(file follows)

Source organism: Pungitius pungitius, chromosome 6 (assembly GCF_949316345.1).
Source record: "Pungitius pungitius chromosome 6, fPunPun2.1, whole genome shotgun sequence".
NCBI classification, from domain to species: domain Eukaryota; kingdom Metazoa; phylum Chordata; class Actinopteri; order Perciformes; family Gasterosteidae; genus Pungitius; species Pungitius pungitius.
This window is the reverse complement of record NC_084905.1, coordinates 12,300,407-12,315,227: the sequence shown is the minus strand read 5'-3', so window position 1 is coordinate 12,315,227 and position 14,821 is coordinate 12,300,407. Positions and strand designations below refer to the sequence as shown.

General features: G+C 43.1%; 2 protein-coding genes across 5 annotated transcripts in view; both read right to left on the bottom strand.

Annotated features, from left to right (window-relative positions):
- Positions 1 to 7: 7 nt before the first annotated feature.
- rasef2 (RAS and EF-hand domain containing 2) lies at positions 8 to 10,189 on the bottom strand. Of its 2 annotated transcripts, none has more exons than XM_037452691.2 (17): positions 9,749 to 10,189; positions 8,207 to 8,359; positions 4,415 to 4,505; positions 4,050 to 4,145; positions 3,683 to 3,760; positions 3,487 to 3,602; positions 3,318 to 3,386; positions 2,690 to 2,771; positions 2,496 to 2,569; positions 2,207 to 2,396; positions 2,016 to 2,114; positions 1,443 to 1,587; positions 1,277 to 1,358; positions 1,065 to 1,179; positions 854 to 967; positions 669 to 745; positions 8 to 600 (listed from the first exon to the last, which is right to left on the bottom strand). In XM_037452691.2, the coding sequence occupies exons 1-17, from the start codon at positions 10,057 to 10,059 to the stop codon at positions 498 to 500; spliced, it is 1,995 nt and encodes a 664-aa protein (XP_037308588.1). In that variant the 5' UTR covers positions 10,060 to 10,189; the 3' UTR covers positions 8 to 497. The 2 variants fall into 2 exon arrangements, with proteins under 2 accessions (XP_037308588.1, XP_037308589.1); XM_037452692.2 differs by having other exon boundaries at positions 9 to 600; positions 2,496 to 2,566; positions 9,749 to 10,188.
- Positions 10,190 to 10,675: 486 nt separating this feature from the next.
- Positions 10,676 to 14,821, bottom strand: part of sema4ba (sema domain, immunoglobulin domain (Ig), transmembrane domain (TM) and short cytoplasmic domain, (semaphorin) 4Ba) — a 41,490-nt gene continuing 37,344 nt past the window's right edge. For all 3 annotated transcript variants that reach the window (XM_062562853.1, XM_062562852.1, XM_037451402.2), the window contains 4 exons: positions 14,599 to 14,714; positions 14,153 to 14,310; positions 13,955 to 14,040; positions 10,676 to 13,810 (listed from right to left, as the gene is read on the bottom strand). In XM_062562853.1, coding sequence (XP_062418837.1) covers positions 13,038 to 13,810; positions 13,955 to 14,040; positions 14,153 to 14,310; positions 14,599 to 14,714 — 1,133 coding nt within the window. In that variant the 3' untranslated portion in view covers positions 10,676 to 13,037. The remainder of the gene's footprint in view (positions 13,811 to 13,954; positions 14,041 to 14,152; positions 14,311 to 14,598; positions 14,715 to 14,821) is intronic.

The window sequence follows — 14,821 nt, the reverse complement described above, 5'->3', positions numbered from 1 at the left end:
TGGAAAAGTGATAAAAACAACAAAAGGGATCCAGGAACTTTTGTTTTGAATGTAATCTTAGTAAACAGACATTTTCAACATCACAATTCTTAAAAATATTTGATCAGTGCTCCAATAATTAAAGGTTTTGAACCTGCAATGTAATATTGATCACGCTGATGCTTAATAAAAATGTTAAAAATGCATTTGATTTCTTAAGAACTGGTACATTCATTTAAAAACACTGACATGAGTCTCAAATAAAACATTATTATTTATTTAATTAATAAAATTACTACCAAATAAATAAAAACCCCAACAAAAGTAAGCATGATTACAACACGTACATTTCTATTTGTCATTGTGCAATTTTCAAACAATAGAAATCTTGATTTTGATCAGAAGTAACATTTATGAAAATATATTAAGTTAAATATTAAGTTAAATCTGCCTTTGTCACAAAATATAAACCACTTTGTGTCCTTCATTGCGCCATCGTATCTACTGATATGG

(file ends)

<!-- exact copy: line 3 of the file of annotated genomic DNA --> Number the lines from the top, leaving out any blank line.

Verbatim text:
NCBI classification, from domain to species: domain Eukaryota; kingdom Metazoa; phylum Chordata; class Actinopteri; order Perciformes; family Gasterosteidae; genus Pungitius; species Pungitius pungitius.